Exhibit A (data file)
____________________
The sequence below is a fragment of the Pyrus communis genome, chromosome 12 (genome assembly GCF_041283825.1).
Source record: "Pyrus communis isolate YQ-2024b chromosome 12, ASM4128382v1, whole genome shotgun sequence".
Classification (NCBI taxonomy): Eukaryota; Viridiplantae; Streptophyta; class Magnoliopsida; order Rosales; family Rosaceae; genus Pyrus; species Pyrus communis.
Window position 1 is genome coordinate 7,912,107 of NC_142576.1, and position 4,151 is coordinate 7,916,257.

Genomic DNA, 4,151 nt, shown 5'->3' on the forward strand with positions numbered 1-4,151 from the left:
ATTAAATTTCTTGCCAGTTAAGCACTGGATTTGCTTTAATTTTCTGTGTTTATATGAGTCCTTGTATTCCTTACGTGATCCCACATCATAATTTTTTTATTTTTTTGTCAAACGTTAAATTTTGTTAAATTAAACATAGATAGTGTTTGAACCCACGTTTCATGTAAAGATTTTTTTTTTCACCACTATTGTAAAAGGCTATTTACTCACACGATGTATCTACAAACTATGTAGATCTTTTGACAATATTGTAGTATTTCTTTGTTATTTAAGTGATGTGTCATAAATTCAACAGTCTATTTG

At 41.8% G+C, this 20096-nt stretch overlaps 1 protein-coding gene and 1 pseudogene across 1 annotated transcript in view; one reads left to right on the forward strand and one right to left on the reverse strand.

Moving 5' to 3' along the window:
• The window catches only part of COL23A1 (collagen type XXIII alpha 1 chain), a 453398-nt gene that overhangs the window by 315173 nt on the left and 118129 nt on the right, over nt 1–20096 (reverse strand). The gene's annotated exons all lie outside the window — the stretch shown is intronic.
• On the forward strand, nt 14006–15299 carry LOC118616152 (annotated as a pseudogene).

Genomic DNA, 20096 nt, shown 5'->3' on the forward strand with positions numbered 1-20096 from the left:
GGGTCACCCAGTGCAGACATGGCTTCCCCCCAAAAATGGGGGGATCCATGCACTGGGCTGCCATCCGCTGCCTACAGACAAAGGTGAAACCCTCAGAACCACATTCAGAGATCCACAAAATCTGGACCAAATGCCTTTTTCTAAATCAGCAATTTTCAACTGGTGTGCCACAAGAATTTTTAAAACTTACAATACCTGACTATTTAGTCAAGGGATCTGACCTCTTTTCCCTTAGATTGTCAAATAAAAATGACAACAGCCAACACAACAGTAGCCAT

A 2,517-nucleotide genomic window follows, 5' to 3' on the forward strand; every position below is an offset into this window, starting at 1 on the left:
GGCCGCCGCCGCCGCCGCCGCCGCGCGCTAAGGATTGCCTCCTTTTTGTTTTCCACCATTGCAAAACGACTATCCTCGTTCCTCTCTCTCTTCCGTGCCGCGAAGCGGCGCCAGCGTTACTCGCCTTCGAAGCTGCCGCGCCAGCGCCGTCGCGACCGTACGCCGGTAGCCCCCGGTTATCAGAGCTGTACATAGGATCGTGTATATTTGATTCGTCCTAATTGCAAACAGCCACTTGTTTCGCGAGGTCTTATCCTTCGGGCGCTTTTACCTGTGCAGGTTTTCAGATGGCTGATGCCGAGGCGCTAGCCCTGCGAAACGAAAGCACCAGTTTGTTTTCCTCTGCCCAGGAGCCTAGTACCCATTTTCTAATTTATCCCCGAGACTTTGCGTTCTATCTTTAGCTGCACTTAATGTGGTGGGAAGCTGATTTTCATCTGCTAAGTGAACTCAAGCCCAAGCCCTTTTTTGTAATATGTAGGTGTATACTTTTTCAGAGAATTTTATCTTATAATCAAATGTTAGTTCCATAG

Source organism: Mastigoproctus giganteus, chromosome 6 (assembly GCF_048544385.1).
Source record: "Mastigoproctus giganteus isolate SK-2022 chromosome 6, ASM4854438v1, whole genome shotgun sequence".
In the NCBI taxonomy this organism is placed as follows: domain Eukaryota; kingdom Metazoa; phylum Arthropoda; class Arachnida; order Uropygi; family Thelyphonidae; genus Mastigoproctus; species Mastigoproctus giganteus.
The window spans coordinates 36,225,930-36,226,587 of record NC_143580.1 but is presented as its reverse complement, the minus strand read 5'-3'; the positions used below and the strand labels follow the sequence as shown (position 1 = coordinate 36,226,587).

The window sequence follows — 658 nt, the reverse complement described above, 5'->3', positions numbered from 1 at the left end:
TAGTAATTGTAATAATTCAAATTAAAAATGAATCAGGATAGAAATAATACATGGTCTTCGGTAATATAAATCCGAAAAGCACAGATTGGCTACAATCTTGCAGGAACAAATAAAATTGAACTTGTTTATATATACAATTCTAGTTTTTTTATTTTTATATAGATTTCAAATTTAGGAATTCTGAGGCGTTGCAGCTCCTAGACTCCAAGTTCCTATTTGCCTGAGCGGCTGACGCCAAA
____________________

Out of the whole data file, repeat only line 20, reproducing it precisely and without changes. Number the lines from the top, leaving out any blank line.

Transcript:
TAGTAATTGTAATAATTCAAATTAAAAATGAATCAGGATAGAAATAATACATGGTCTTCGGTAATATAAATCCGAAAAGCACAGATTGGCTACAATCTTGCAGGAACAAATAAAATTGAACTTGTTTATATATACAATTCTAGTTTTTTTATTTTTATATAGATTTCAAATTTAGGAATTCTGAGGCGTTGCAGCTCCTAGACTCCAAGTTCCTATTTGCCTGAGCGGCTGACGCCAAA